• Be aware of bad riders – even though they are at significant risk, there are still plenty of bad riders out there and they are the most dangerous. Just how you should avoid intimidating other road users, don’t let their actions intimidate you.

Common Courtesy

We’ve given you ten top tips, but there are other considerations that could be called common courtesy:

Try not to activate your windshield washers with a motorcyclist behind you.

Equally, those cigarette-ends thrown from a window aren’t pleasant.

And let’s not even start on kicking up gravel and dust from the edge of the pavement.

Perhaps one of the best ways to think about sharing the road with motorcycles is to imagine if the roles were reversed.

How would you feel riding a motorcycle when someone with your driving habits is on the same route?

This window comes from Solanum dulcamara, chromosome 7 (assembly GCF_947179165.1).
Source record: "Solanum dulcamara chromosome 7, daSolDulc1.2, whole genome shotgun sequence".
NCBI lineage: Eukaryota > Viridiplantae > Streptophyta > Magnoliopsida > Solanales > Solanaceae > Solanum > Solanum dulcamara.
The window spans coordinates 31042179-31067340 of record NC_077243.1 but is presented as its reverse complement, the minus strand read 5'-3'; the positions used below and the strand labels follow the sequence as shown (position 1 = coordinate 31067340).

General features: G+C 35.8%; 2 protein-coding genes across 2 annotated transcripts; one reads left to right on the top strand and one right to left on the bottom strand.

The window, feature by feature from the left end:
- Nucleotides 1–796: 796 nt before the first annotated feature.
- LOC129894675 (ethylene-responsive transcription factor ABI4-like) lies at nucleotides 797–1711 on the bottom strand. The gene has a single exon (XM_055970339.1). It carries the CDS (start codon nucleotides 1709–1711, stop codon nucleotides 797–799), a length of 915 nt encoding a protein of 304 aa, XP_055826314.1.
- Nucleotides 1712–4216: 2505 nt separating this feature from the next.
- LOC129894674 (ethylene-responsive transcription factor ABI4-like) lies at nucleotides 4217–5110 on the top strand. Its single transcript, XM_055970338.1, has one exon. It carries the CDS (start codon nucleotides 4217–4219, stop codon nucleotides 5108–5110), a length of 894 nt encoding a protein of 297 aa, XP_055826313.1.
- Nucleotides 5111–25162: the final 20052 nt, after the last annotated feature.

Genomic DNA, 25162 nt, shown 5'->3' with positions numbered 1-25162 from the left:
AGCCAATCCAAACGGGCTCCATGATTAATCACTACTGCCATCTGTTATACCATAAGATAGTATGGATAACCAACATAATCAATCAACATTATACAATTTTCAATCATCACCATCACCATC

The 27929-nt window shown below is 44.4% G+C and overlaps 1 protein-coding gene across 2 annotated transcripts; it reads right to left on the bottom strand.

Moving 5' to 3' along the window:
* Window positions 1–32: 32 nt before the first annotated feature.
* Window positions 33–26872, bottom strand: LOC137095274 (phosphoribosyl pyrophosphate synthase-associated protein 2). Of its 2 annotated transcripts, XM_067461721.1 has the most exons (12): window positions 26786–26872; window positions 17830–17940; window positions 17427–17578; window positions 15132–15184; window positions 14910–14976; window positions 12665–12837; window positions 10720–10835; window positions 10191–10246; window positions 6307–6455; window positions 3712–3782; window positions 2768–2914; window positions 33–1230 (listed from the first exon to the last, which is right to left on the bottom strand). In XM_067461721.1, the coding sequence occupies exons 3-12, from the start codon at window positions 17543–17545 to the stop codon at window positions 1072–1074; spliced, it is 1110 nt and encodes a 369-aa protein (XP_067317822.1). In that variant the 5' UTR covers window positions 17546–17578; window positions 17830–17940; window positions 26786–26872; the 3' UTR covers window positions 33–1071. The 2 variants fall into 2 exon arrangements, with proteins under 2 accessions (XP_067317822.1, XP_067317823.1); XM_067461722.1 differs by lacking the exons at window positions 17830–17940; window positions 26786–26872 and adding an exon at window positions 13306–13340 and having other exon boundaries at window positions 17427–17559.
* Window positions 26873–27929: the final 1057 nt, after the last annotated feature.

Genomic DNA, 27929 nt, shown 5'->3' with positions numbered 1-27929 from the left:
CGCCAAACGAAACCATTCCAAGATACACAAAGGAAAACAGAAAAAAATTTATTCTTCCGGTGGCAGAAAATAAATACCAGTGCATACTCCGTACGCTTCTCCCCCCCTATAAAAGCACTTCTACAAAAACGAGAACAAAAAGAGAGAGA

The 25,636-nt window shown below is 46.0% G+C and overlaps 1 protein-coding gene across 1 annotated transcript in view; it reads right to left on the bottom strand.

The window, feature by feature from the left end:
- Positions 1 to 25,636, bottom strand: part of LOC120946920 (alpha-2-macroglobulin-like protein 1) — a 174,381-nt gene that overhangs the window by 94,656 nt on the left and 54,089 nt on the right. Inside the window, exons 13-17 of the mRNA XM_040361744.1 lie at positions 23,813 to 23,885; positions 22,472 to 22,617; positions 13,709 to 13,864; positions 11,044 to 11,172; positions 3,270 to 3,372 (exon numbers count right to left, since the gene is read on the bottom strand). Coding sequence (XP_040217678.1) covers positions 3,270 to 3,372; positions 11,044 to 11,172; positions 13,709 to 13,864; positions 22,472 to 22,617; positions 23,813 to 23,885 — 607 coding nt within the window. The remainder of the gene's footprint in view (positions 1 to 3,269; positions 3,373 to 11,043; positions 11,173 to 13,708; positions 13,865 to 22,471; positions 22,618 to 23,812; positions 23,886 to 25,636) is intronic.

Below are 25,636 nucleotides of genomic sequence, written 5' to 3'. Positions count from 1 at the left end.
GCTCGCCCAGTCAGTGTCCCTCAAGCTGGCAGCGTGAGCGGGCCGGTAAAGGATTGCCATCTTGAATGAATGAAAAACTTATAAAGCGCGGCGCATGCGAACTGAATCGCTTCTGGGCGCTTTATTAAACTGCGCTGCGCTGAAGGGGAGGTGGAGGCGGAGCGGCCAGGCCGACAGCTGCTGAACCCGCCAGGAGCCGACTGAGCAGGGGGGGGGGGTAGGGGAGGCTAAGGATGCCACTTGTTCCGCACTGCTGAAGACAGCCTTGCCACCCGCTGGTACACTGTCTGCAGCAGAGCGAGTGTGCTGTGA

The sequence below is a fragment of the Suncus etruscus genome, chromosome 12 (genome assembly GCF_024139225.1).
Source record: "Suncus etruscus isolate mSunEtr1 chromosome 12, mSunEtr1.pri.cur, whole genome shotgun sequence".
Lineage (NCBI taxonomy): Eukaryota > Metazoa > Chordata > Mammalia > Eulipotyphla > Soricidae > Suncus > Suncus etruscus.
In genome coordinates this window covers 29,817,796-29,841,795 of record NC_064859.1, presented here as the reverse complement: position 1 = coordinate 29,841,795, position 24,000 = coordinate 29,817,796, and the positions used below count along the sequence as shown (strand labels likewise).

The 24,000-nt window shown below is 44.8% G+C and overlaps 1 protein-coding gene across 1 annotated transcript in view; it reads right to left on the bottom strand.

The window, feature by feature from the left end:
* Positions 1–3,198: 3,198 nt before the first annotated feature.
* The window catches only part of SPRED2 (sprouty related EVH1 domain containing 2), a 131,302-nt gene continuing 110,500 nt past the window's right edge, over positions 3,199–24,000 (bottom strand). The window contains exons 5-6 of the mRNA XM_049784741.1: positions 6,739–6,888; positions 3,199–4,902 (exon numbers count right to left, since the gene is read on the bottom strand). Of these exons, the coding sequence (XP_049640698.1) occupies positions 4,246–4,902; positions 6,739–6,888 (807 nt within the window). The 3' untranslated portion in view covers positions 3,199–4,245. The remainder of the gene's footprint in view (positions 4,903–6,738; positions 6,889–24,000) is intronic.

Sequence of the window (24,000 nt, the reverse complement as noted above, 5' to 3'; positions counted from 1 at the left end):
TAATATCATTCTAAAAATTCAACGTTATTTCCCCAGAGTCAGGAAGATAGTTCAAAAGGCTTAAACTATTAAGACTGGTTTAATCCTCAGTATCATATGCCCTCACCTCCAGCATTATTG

Of course, not all motorcyclists are polite and courteous, they can be just as dangerous as a bad driver, the main difference is that they (generally) only hurt themselves in an accident.

We believe that a motorcycle rider is responsible for his or her own safety – relying on others to ensure their safety is only going to end up one way.

Safety First

With 14% of American households owning a motorcycle, the business is worth about $4,419 million, this includes the accessory market.

If riding a motorcycle for a year was made mandatory, accident rates would be dramatically reduced.

Until that happens, remember that motorcycles and their riders have a right to share the road, and despite looking a little grizzly, most of us are human!

While motorcycling is generally becoming safer (with accessories such as the Sena 20s to help with communications, or ABS fitted as standard), they are still at risk.

The best advice that we can give is to just be sensible and respect all other road users – imagine if that was your mom that you cut-off in the morning.

Sharing the road with motorcycles is no different to any other vehicle – a little common courtesy and respect can go a long way.

Society as a whole needs a little love to get along – start yours on your daily commute.